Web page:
Alternate Names : Bacterial keratitis, Fungal keratitis, Acanthamoeba keratitis, Herpes simplex keratitis
The cornea is the transparent area at the front of the eyeball. A corneal ulcer is an erosion or open sore in the outer layer of the cornea. It is associated with infection.
See also: Corneal injury
Overview, Causes, & Risk Factors
Corneal ulcers are most commonly caused by an infection with bacteria, viruses, fungi or parasite. Other causes include:
- Abrasions (scratches)
- Foreign bodies in the eye
- Inadequate eyelid closure
- Severely dry eyes
- Svere allergic eye disease
- Various inflammatory disorders
Contact lens wear, especially soft contact lenses worn overnight, may cause a corneal ulcer. Herpes simplex keratitis is a serious viral infection. It may cause repeated attacks that are triggered by stress, exposure to sunlight, or any condition that impairs the immune system.
Fungal keratitis can occur after a corneal injury involving plant material, or in immunosuppressed people. Acanthamoeba keratitis occurs in contact lens users, especially those who attempt to make their own homemade cleaning solutions.
Risk factors are dry eyes, severe allergies, history of inflammatory disorders, contact lens wear, immunosuppression, trauma, and generalized infection.
Pictures & Images
The eye is the organ of sight, a nearly spherical hollow globe filled with fluids (humors). The outer layer or tunic (sclera, or white, and cornea) is fibrous and protective. The middle tunic layer (choroid, ciliary body and the iris) is vascular. The innermost layer (the retina) is nervous or sensory. The fluids in the eye are divided by the lens into the vitreous humor (behind the lens) and the aqueous humor (in front of the lens). The lens itself is flexible and suspended by ligaments which allow it to change shape to focus light on the retina, which is composed of sensory neurons.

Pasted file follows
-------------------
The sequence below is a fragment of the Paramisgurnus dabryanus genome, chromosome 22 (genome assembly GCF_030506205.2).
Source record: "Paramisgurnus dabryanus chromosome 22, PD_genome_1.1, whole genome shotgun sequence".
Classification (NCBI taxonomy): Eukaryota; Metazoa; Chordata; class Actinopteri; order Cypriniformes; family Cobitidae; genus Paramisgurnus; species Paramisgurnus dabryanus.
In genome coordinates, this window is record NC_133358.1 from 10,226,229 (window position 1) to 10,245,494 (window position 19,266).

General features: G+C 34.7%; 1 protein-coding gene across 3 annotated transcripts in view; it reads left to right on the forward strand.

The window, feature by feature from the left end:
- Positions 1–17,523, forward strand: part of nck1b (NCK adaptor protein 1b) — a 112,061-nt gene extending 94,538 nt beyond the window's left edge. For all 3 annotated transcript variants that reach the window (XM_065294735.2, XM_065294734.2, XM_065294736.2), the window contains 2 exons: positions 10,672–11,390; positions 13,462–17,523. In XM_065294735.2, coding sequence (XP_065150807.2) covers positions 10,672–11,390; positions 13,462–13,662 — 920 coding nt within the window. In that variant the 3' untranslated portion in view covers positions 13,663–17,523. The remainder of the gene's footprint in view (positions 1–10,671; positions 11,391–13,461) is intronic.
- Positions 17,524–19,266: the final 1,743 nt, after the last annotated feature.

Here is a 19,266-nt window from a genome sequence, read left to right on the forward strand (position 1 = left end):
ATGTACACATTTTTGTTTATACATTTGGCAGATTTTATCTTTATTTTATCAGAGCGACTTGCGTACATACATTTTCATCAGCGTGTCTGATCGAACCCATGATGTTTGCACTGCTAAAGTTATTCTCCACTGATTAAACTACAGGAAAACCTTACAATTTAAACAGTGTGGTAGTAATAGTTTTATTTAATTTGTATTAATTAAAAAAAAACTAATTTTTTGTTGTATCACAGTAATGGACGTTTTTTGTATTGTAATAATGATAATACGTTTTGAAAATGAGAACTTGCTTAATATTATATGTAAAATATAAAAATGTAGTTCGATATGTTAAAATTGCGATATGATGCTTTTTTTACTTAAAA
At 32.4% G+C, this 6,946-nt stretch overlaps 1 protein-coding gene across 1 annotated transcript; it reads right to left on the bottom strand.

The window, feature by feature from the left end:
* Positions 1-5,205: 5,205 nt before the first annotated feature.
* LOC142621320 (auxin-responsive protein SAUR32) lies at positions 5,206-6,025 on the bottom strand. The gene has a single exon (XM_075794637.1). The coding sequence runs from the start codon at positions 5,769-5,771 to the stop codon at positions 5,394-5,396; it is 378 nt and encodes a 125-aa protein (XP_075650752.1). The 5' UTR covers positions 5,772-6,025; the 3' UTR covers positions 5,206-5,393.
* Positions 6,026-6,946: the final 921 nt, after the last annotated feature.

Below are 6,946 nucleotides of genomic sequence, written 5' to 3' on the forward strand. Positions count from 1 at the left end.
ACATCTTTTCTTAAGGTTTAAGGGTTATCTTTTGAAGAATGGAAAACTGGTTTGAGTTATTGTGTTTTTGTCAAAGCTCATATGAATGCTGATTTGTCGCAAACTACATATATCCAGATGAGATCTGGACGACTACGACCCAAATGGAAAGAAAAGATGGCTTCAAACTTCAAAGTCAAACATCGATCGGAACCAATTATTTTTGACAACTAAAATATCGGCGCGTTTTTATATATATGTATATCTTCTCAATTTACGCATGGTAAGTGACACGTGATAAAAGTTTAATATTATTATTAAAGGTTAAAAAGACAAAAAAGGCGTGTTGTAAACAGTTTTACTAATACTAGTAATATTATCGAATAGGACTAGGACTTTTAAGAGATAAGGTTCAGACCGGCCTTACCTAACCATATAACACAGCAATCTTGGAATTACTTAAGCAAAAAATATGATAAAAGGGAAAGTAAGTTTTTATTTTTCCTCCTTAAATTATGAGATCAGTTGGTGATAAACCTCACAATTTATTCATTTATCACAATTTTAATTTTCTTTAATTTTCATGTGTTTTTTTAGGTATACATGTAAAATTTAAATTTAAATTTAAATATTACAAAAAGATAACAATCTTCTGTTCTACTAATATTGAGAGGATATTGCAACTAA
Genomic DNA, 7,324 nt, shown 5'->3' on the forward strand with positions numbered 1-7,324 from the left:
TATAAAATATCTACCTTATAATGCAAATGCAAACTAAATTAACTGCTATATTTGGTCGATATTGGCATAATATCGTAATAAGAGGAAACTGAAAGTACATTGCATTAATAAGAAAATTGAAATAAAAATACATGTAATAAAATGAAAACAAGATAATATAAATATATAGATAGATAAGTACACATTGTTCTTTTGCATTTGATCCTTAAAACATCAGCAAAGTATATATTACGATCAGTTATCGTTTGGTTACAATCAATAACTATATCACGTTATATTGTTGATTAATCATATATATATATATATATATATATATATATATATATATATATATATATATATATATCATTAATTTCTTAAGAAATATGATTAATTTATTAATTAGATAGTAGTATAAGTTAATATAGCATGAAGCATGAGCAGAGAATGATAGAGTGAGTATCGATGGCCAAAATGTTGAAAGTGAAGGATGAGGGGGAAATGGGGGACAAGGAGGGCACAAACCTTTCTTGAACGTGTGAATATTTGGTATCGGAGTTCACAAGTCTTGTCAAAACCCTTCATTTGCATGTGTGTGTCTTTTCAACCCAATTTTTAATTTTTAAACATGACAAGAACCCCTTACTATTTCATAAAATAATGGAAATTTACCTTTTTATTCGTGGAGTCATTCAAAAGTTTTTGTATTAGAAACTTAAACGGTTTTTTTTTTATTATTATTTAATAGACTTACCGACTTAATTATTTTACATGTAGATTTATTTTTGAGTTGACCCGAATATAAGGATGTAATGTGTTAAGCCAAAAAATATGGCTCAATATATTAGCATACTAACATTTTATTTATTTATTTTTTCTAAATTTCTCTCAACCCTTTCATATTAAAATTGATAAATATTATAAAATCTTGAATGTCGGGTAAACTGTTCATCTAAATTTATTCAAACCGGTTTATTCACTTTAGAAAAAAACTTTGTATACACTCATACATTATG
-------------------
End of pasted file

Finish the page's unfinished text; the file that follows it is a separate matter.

Corneal ulcers and infections : Overview, Causes, & Risk Factors
Corneal ulcers and infections : Symptoms & Signs, Diagnosis & Tests
Corneal ulcers and infections : Treatment
Review Date : 12/12/2008
Reviewed By : A.D.A.M. Editorial Team: David Zieve, MD, MHA, Greg Juhn, MTPW, David R. Eltz. Previously reviewed by Paul B. Griggs, MD, Department of Ophthalmology, Virginia Mason Medical Center, Seattle, WA. Review provided by VeriMed Healthcare Network (8/22/2008).
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